The one under discourse here is that of subsection (d) which has to do with having carnal knowledge a girl under 14 years of age irrespective of whether she gives her consent or not. The Penal Code (applicable in Northern part of Nigeria), goes further to say even where the girl is a wife of the person, such person will be guilty of rape if she has not attained puberty.

In a decided case of Edwin Ezigbo v. The State (2012) 16 NWLR Pt 1326, My Lord Justice Muhammed J.S.C had this to say; “the facts revealed in this appeal are sordid and can lead to a conclusion that a man can turn into a barbaric animal. When the “criminal” was alleged to have committed the offence of rape, he was 32 years. His two young victims: Ogechi Kelechi, 8 years old and Chioma, 6 years, were, by all standard underage. What did the appellant want to get out of these underage girls. Perhaps, the appellant forgot that by nature, children, generally, are like animals. They follow anyone who offers them food. That was why the appellant, tactfully, induced the young girls with ice cream and zobo drinks in order to translate his hidden criminal intention to reality, damning the consequences. Honestly, for an adult man like the appellant to have carnal knowledge of underage girls such as the appellant’s victims is very callous and animalistic. It is against the laws of all human beings and it is against God and the State. Such small girls and indeed all females of whatever age need to be protected against callous acts of criminally likeminded people of the appellant’s class…..”

On Wednesday, June 3, 2015, the Senate passed the Sexual Offences Bill, 2015 which prescribes life imprisonment for rapists and those who have sexual intercourse with children under 11 years. The passage of the bill followed the report of the Committee on Judiciary, Human Rights and Legal Matters.  Senator Chris Anyawu from Imo State who was the main sponsor of the bill listed some of the sexual offences captured by the bill to include gang rape, lacing drinks with drugs with intent to sexually abuse, deliberately infecting partner with HIV and other diseases.  Others, according to her, include child sex tourism, sexual harassment and prostitution of persons with mental disabilities.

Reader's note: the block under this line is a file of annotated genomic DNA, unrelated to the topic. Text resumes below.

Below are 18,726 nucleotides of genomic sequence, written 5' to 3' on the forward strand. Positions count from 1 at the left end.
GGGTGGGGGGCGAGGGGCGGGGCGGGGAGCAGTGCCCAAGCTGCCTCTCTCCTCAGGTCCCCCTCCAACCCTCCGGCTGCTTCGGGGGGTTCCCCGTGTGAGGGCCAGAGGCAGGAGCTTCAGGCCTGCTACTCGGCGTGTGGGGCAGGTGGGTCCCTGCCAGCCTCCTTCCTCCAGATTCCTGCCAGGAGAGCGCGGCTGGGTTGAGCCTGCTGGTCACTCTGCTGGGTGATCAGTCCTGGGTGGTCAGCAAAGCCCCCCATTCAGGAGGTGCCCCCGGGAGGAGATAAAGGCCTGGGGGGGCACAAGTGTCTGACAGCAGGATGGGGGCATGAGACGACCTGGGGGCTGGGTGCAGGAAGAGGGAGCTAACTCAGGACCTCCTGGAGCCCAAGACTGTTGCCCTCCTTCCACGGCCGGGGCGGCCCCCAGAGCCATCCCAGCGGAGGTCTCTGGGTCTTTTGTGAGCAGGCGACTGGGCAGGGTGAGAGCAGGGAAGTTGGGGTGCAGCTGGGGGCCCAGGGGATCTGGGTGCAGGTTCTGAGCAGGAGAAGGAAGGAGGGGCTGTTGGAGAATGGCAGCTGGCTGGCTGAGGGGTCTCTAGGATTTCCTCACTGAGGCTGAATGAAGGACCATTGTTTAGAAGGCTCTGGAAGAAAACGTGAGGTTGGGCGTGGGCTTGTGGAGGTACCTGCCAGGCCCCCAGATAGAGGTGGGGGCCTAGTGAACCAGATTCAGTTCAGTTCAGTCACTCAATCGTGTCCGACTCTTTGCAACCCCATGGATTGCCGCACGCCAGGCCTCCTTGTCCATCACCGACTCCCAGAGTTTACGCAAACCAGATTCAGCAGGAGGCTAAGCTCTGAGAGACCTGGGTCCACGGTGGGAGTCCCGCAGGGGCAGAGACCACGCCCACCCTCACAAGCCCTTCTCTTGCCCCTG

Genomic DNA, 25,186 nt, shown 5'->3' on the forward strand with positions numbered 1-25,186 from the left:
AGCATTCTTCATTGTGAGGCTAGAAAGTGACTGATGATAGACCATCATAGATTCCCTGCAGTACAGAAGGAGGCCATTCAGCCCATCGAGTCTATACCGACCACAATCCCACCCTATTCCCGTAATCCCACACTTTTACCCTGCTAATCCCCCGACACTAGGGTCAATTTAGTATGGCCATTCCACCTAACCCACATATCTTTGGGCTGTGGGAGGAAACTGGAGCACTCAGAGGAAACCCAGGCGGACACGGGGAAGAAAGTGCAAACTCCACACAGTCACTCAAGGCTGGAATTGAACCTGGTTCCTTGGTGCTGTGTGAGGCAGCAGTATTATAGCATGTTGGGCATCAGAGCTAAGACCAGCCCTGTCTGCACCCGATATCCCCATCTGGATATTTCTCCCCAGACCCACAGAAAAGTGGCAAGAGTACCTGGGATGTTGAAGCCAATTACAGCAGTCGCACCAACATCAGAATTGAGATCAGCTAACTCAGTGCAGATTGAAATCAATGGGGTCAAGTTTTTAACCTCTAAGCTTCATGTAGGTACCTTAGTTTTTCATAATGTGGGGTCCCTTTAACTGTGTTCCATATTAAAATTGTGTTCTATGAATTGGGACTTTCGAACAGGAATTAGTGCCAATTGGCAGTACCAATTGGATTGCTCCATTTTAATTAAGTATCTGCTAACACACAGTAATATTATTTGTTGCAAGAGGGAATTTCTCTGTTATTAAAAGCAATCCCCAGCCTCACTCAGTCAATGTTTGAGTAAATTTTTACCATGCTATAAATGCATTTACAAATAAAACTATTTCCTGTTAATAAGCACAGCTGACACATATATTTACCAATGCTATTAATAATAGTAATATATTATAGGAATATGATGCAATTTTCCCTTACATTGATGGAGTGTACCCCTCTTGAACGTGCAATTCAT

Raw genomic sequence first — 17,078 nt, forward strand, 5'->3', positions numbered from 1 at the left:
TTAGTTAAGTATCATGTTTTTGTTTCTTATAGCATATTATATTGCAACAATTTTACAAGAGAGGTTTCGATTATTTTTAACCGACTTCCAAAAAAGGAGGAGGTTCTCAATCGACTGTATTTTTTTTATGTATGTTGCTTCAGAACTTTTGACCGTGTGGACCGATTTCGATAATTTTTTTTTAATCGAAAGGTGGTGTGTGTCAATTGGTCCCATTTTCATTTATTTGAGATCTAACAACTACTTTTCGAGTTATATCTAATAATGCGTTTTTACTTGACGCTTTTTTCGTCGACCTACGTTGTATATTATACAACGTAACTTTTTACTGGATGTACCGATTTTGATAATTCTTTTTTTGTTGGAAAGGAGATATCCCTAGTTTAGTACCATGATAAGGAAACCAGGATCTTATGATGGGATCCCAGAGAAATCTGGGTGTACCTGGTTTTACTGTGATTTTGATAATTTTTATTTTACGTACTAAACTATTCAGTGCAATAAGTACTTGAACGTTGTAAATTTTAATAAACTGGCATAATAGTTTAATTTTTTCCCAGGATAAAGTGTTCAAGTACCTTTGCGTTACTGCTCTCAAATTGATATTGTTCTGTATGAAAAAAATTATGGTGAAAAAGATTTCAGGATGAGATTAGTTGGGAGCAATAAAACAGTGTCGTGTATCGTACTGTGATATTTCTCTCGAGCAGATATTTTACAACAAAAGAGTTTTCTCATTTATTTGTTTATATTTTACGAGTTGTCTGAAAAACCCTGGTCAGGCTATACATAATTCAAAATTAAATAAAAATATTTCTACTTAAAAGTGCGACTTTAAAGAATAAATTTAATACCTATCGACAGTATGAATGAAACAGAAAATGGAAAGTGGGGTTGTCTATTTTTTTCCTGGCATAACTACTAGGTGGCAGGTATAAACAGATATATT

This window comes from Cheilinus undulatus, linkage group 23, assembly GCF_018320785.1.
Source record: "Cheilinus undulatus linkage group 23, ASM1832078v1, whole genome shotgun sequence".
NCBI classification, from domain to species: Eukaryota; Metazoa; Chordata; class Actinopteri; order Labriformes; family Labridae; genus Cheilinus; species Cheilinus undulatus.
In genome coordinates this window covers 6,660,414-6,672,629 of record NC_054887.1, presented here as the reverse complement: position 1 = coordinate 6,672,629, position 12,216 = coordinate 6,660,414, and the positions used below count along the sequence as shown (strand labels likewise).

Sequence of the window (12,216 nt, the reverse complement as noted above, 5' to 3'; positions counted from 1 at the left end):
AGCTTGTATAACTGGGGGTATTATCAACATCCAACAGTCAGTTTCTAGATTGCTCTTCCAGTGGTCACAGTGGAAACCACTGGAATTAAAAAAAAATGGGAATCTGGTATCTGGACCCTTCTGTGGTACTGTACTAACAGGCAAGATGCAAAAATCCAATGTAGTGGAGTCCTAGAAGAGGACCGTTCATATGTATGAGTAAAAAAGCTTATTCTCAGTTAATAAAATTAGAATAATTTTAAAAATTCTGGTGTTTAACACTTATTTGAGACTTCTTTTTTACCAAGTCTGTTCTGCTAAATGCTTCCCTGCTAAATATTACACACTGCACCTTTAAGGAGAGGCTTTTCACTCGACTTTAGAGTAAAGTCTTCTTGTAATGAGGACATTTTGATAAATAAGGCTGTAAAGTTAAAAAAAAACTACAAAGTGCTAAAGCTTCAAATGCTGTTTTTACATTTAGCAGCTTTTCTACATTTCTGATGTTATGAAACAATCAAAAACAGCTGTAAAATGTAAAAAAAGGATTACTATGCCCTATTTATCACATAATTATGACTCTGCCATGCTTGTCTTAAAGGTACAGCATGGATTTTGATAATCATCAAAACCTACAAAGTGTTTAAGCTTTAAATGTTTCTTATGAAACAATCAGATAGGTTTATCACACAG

She said the bill had mandated the storing of names of sexual offenders in database for institutional and social discrimination. “Culprits would never be employed in any institution where they may pose a risk to unsuspecting persons. You can see that the penalties are weighty,” she opined. She also said convicted offenders would be subjected to compulsory medical examination, while “those that, however, bring false sexual allegation against any person will also be liable for punishment.’’

In an opinion article I did on this issue of rape published in The PUNCH of November 27, 2013 entitled “Let’s castrate the rapists” I observed that:  “The rape syndrome has been gaining ascendancy due to a number of factors among which are the refusal of many of the victims to lodge complaints with law enforcement agencies (some victims would not even tell their family members or friends for fear of stigmatisation); lack of diligent prosecution by police; difficulty in proving the crime of rape; and light punishment meted out to perpetrators of rape.”  The most troubling about the act of pedophiles, the animals in human skin, is that they are usually enemies within. They are sometimes teachers of the pupils they rape, uncles, brothers, neighbours and house helps to whom we entrust the care of our children.

 The effects of rape are no less harrowing. The victims often go into trauma, depression and become suicidal. They risk Sexually Transmitted Diseases including HIV/AIDs. At times, unwanted pregnancy becomes the testimony of the illicit act. In the process of procuring abortion, which in itself is illegal in Nigeria, victims may lose their lives. Rape therefore oftentimes makes their victims maladjusted, paranoid and skeptical of even genuine love.

As a way of curbing the incidence of pedophiles, the editorial of The PUNCH of November 5, 2013 is very apt.  “To stem the tide, women affairs and social welfare departments at the federal, state and local government levels have to start enlightenment campaigns to alert parents and their children to this crime and how to avoid being violated. Parents also have to spend more time with their children, be closer to them and teach them about sex education early in life”. I maintained my stance of 2013 that the expeditious way to send the right warning signal to perpetrators of rape is to simply castrate them, once they are found guilty. This way, they will be perpetually incarcerated.

Jide is the Executive Director of OJA Development Consult, Abuja. Follow me on twitter @jideojong